We are also, again, faced by the rather blunt realities of faculties such as my own, where the representation of women is incredibly low. If Williams and Ceci have the right of it, why are we not seeing this everywhere? Why are women not doubling in number? Why are women less than 25% of my academic peers in my discipline at my Uni? (And, let us note, that this is a vast improvement on what it was ten years ago.)

      I do have a concern with this study that it was framed in a way that did not quite hit the “gold standard” of the original PNAS paper I mentioned for two reasons:

      1. The first is, even with the extremely rigorous and laudable attempts that the authors made to produce an authentic task, it was still very hard to disguise the hypothetical nature of the task and that this may lead to artificially high ‘expected’ answers rather than what would happen. We don’t hire scientists based on narratives where I work and I’m not sure how widespread it is elsewhere.

      In the original paper I cited, this statement is key “Of importance, participants believed they were evaluating a real student who would subsequently receive the faculty participants’ ratings as feedback to help their career development.” This is why I hold that study in such high regard – because people thought that their actions mattered, it was more than asking what they thought they would do.

      2. The second is the validation experiments. The first was conducted in a school of Psychology, which is not really that good a fit for the STEM environment. In 2005, 72% of PhDs and PhD entering the workforce in psychology were women (according to the APA) and gender is a very central theme in Psychology. The second validation experiment, full CV with Engineering faculty, is precisely the right approach to address my concerns for experiment 1 BUT, again, as far as I can tell, there was almost way to hide the hypothetical nature of such a ranking exercise because of the nature of an academic CV. I agree with the authors’ conclusions that the CV and the narrative were equivalent, but it doesn’t address my core concern.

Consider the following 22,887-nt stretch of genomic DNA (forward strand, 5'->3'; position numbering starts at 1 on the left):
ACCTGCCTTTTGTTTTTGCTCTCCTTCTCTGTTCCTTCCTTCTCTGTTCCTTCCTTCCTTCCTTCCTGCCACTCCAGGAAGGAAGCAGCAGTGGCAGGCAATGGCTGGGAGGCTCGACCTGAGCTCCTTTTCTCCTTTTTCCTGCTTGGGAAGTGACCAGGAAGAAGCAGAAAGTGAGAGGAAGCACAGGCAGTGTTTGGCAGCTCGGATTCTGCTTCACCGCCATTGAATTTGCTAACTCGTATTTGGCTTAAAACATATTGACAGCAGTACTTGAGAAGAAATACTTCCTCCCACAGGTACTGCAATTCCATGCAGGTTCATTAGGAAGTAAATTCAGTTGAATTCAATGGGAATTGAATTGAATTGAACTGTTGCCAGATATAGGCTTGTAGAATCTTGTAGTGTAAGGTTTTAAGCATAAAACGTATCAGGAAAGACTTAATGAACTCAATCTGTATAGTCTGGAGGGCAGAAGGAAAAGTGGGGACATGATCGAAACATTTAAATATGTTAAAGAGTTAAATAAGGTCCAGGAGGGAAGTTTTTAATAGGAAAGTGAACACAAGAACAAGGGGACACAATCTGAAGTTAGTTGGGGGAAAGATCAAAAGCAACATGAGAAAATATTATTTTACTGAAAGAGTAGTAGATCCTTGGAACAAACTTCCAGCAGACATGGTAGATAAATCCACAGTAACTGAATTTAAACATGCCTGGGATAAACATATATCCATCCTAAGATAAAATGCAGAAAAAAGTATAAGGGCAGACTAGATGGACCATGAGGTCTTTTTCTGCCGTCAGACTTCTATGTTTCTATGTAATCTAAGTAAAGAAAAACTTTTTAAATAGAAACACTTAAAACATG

Ultimately, the best validation of something like this is to present the data back to the institution and say “Ok, is this how you actually hired?” Now we know that UCD matched this in at least one area but that’s not enough for a study on such a scale, where the authors have done so much to make it sweepingly large n for just such reasons of validity. And I think this lack of tying it back to “real decisions” weakens it significantly against the original paper.

      (If I have missed a validation against actual hiring decisions, then I heartily apologise and will retract. Let me know, please!)

      We know that there is a terribly leaky pipeline for women into STEM and inside the career, especially for women who are primary carers or wished to combine family and a career. Williams and Ceci have excellent work in this paper, which identifies bias against marital and child status rather than straight gender. Single, childless women are preferred by both men and women – and this is a telling note. But you’ve read the paper so you know that there’s a lot of great stuff in here as well as the things I’m not so sure about.

      You know what? I actually really hope that, despite my concerns, this paper is totally predictive of real-world behaviour and we ARE hiring twice as many women because it will reflect that everything we’ve been saying about bias is finally being used to fight it. But I think there’s still a lot of difference between what people say and what people do and I am fearful that the design used here was one where it was possible for people to realise what was going on and give the right answer.

      But I really, really hope I’m wrong.

      But, when it gets down to it, until qualified women are making up roughly 50% of pool candidates and then hires as well, we’ve still got a long way to go.


    • nickfalkner says:

      And thank you very much for the comment!